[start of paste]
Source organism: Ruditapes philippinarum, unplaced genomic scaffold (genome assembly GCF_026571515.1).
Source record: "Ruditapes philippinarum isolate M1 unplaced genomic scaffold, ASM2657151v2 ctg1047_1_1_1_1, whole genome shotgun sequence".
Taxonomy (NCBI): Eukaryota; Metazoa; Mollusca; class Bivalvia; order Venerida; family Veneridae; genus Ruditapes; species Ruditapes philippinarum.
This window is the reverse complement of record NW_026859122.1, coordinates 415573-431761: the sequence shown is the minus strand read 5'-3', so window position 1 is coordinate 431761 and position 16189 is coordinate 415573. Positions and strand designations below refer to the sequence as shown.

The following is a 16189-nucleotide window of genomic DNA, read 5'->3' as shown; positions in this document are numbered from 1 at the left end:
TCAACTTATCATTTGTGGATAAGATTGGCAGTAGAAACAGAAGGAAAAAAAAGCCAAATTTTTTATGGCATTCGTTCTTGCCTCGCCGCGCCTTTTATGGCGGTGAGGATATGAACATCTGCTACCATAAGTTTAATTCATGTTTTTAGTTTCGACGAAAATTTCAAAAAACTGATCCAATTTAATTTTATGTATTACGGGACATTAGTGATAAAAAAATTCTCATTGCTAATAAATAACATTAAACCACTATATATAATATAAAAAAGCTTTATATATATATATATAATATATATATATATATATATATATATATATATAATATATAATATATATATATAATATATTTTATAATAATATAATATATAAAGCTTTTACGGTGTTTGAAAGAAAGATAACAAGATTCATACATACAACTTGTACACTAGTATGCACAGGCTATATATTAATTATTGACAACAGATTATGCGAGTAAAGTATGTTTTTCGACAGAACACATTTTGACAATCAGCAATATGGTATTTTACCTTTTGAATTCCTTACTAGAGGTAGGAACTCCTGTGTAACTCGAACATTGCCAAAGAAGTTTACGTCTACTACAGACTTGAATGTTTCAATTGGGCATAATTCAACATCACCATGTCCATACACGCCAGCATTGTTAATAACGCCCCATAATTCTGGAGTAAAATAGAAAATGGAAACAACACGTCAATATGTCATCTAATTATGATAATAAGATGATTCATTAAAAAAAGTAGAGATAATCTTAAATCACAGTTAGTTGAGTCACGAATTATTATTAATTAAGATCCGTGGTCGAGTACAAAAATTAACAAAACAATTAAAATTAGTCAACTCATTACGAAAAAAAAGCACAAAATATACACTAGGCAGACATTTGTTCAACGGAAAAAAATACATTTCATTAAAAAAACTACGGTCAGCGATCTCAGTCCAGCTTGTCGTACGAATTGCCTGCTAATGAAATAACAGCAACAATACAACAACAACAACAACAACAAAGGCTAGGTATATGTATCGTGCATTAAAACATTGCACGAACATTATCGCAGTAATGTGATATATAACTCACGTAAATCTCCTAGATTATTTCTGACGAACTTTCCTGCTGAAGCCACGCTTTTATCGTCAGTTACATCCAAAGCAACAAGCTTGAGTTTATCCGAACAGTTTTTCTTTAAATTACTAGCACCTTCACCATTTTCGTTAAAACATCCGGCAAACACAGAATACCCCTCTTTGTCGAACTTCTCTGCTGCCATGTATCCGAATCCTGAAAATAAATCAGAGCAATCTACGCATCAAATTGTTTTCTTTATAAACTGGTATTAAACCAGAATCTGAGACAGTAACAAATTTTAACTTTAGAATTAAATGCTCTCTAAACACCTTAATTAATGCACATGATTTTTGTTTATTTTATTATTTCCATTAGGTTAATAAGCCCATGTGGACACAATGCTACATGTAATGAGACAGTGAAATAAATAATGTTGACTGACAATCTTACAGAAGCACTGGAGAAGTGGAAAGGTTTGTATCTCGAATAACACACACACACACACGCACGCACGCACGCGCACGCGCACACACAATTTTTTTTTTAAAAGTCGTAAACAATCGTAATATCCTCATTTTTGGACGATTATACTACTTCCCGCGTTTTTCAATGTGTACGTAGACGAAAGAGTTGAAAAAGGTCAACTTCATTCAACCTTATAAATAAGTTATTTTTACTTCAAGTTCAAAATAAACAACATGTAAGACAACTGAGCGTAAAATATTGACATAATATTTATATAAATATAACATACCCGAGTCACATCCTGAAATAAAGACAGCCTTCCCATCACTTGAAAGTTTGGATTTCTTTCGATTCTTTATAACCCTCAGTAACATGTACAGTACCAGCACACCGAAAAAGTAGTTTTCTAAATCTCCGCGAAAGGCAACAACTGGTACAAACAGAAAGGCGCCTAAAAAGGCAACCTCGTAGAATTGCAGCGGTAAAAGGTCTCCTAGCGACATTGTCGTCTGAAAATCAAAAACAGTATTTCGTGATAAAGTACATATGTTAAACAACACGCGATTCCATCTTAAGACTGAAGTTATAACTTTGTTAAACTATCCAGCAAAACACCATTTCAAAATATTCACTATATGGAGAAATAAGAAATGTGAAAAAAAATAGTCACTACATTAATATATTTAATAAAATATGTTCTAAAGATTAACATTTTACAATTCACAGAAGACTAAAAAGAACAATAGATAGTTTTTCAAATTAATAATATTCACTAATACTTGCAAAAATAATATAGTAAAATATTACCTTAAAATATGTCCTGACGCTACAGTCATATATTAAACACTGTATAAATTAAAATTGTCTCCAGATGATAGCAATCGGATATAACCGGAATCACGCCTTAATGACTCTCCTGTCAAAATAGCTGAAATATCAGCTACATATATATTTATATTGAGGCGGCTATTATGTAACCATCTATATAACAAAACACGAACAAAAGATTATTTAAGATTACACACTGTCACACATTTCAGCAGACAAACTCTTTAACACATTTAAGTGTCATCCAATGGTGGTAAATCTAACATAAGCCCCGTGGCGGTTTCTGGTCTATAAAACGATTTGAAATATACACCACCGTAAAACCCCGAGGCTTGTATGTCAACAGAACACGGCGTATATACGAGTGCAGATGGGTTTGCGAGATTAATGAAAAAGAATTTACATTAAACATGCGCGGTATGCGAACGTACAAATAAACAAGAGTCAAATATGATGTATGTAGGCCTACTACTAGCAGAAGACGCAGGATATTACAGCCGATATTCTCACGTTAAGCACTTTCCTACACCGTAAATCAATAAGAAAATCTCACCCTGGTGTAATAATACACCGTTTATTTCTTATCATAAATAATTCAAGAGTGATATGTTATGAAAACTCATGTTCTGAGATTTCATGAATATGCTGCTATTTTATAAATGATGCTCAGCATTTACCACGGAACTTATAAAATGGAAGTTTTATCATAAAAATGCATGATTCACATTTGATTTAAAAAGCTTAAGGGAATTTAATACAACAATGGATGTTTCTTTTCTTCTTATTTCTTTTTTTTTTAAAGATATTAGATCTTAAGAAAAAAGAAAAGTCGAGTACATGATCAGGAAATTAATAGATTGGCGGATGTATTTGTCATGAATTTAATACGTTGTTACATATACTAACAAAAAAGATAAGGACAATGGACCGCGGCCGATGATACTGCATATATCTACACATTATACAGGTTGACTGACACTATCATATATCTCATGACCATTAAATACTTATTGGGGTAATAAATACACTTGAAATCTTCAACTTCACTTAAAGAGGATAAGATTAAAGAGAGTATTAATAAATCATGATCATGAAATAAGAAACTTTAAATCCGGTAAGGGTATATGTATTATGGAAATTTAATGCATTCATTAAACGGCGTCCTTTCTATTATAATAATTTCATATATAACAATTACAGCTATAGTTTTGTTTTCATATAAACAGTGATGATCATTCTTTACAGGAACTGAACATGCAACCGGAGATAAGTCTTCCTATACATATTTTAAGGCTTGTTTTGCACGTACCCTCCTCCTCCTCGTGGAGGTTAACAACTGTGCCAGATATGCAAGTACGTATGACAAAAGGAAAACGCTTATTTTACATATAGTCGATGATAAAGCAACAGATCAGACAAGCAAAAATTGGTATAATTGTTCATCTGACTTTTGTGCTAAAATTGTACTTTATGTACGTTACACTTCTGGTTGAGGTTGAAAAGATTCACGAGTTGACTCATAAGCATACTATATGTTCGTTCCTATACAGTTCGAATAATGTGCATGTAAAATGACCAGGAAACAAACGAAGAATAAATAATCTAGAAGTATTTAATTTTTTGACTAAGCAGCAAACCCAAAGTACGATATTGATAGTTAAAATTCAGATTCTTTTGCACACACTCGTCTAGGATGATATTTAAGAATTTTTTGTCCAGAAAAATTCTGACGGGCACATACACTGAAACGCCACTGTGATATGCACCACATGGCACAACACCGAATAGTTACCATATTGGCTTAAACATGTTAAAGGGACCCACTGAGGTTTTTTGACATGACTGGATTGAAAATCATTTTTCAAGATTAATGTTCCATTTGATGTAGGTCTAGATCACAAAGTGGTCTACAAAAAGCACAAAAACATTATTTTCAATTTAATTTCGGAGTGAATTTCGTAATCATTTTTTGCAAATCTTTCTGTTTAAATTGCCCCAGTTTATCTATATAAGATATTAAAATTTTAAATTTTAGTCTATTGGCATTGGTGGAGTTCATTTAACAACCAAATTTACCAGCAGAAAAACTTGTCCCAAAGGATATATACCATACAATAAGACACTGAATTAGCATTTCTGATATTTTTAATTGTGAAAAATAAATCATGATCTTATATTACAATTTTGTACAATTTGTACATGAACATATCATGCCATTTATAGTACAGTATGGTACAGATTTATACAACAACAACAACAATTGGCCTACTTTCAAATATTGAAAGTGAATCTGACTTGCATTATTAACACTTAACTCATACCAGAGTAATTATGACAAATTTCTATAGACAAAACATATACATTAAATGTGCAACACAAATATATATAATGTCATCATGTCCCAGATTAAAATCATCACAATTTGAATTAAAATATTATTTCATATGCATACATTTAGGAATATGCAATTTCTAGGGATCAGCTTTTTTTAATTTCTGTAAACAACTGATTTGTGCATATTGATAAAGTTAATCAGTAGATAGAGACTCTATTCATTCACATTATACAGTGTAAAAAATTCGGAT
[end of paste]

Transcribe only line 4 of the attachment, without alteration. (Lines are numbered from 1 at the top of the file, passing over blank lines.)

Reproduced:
This window is the reverse complement of record NW_026859122.1, coordinates 415573-431761: the sequence shown is the minus strand read 5'-3', so window position 1 is coordinate 431761 and position 16189 is coordinate 415573. Positions and strand designations below refer to the sequence as shown.